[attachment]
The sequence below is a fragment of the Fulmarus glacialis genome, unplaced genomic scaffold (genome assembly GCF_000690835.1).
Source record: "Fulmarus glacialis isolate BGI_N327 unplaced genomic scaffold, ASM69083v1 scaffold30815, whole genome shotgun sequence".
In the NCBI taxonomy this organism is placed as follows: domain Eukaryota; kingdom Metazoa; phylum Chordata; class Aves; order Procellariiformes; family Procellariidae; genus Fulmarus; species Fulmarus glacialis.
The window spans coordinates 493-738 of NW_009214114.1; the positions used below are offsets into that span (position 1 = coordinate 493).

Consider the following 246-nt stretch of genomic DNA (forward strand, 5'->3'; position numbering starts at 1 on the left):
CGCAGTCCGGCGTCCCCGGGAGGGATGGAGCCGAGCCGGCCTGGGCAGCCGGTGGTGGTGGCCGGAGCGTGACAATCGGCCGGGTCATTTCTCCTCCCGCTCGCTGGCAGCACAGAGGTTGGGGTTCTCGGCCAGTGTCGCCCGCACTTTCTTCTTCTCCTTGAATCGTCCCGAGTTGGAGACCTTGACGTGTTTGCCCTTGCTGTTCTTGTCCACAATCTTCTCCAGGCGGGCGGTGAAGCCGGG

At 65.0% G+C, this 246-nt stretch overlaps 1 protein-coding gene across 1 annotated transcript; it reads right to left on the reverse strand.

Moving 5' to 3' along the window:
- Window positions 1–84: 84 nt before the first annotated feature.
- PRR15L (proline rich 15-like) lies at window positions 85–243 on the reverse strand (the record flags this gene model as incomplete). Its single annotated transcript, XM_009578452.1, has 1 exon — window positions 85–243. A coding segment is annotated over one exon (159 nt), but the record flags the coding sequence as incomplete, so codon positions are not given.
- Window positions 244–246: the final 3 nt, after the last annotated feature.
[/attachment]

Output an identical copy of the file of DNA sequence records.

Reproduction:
The sequence below is a fragment of the Fulmarus glacialis genome, unplaced genomic scaffold (genome assembly GCF_000690835.1).
Source record: "Fulmarus glacialis isolate BGI_N327 unplaced genomic scaffold, ASM69083v1 scaffold30815, whole genome shotgun sequence".
In the NCBI taxonomy this organism is placed as follows: domain Eukaryota; kingdom Metazoa; phylum Chordata; class Aves; order Procellariiformes; family Procellariidae; genus Fulmarus; species Fulmarus glacialis.
The window spans coordinates 493-738 of NW_009214114.1; the positions used below are offsets into that span (position 1 = coordinate 493).

Consider the following 246-nt stretch of genomic DNA (forward strand, 5'->3'; position numbering starts at 1 on the left):
CGCAGTCCGGCGTCCCCGGGAGGGATGGAGCCGAGCCGGCCTGGGCAGCCGGTGGTGGTGGCCGGAGCGTGACAATCGGCCGGGTCATTTCTCCTCCCGCTCGCTGGCAGCACAGAGGTTGGGGTTCTCGGCCAGTGTCGCCCGCACTTTCTTCTTCTCCTTGAATCGTCCCGAGTTGGAGACCTTGACGTGTTTGCCCTTGCTGTTCTTGTCCACAATCTTCTCCAGGCGGGCGGTGAAGCCGGG

At 65.0% G+C, this 246-nt stretch overlaps 1 protein-coding gene across 1 annotated transcript; it reads right to left on the reverse strand.

Moving 5' to 3' along the window:
- Window positions 1–84: 84 nt before the first annotated feature.
- PRR15L (proline rich 15-like) lies at window positions 85–243 on the reverse strand (the record flags this gene model as incomplete). Its single annotated transcript, XM_009578452.1, has 1 exon — window positions 85–243. A coding segment is annotated over one exon (159 nt), but the record flags the coding sequence as incomplete, so codon positions are not given.
- Window positions 244–246: the final 3 nt, after the last annotated feature.